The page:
I have always been creeped out by medical stuff. I have been scared of doctors since I can remember and have only been able to contain that terror rather than make that fear go away. A lot of it comes from being a sickly child and dealing with all of the tests that came with a mysterious respiratory problem. I also quickly developed an intense fear of needles which was probably related to all of the tests as well. Looking back, I think I still got off light. When I think about having to deal with a gynecologist, I cringe a bit. I have heard so many horror stories from friends, acquaintances, and strangers about that particular corner of the medical profession. I can imagine why. That branch is so invasive in a very intimate location on and in the body that is not quite built to be exposed to cold, clinical treatment. I can see why there is so much horror involved in that part of a woman’s body.

The first thing I noticed was the offbeat, creepy tone that the movie has from the start. We meet our main characters and they are immediately strange and offputting. This comes from the acting skill of Jeremy Irons who has a lot of chemistry with himself. He is both an asshole and a kind man, both archetypes of doctors. He does such a good job of playing two different characters while at the same time making it hard to figure out which is which until they open their mouth. His acting in this is absolutely superb. Geneviève Bujold is great as the woman who comes between them, a clever and tough actress. The three of them weave together a very intricate psychological story.

This being a David Cronenberg film, one would expect tons of gross body horror and gore. This movie is a bit tamer compared to some of Cronenberg’s more intense pieces. Still, there are definitely moments of that terrifying mind at work. For example, the surgery scenes are not gory but are definitely unsettling and alien. Part of that comes from custom-made medical tools that are made to look scary. I was not sure how many of the tools were real and how many were fictional. There were also a few moments of traditional Cronenbergian visual horror that were definitely startling. The costume design in the medical office looks alien as well. It carries on this whole idea of two people far smarter than the rest of the human race.

Overall, I really liked this movie. It was deeply unsettling without being gory which felt fresh. The psychological horror having to do with one’s identity was so deep and horrible that it was hard to bear at certain times. Jeremy Irons did so well in this role that I am surprised there was not an Oscar nomination for him. I recommend this movie.

Chastity Bites (2013)

October 29, 2021

Elizabeth Bathory has long been associated with vampires. She was a Hungarian noblewoman alive in the fifteen hundreds. We already know how eastern Europe is already heavily associated with vampire legends. She grew up in a castle and lived in comparative luxury as she was the niece of the King of Poland (who was also a prince of Transylvania of all places). One of the first tales that seems to connect her with vampirism came when she was a child. Apparently, she suffered from seizures as a child which was known as “falling sickness” and the folk remedy was to smear blood of the unaflicted on the victim’s mouth. Therefore, she actually did taste human blood if that story is to be believed. Perhaps tales like these are what expanded into vampires who need human blood to survive.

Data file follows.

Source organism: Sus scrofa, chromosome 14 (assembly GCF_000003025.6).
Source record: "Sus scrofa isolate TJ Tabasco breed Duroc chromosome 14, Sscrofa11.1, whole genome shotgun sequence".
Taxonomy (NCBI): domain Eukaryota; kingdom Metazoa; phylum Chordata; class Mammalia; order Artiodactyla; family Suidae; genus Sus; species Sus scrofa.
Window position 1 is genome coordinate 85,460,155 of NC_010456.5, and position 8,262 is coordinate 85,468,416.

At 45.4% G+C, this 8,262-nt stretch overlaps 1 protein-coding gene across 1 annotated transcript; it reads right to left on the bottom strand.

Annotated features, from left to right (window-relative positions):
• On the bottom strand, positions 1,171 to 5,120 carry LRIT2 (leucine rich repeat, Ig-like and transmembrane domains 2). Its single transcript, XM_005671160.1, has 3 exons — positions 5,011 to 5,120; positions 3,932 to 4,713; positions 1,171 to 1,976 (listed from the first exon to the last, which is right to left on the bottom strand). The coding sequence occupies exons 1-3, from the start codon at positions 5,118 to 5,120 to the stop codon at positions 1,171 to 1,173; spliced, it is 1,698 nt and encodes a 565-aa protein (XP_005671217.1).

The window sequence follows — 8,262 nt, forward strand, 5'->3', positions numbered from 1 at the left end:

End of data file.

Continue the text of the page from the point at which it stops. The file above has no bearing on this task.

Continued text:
There are a lot of legends that surround Bathory when she got older. She was apparently particularly brutal, torturing and killing many of her fellow Hungarians. It is hard to differentiate from rumor and actual history as history is written with a particular slant. What is known is that a Lutheran minister complained to the crown and the King was eventually forced to investigate one of the nobles of his land. Investigators took testimony from over 300 sources. Testimony stated that Elizabeth Bathory had started her reign of terror by torturing young preteen girls who had been sent to her to learn courtly etiquette. Needles, hot tongs, ice water, honey and ants, and other methods. People said she bathed in the blood of virgin girls. Investigation later revealed that the testimonies may have been false and obtained through coercion and/or torture. It may have been a plan to divest her of her Estate and divide it up.

The first thing I noticed was the fun and campy acting. The movie immediately strikes a particular tone somewhere between DEBS and Heathers. The protagonist of the movie is played by the brilliant Allison Scagliotti. She plays a spunky young feminist high schooler with aspirations of being a reporter. Louise Griffiths is wicked as the abstinence counselor “Liz Batho”. She is so delightful, akin to Chris Sarandon in Fright Night. Amy Okuda, Sarah Stouffer, Lindsey Morgan, and Chloe Crampton are so good as the popular girls. Francia Racia is fun as the best friend who gets in way over her head. The rest of the cast does a great job of being so sunny and perky that it is creepy.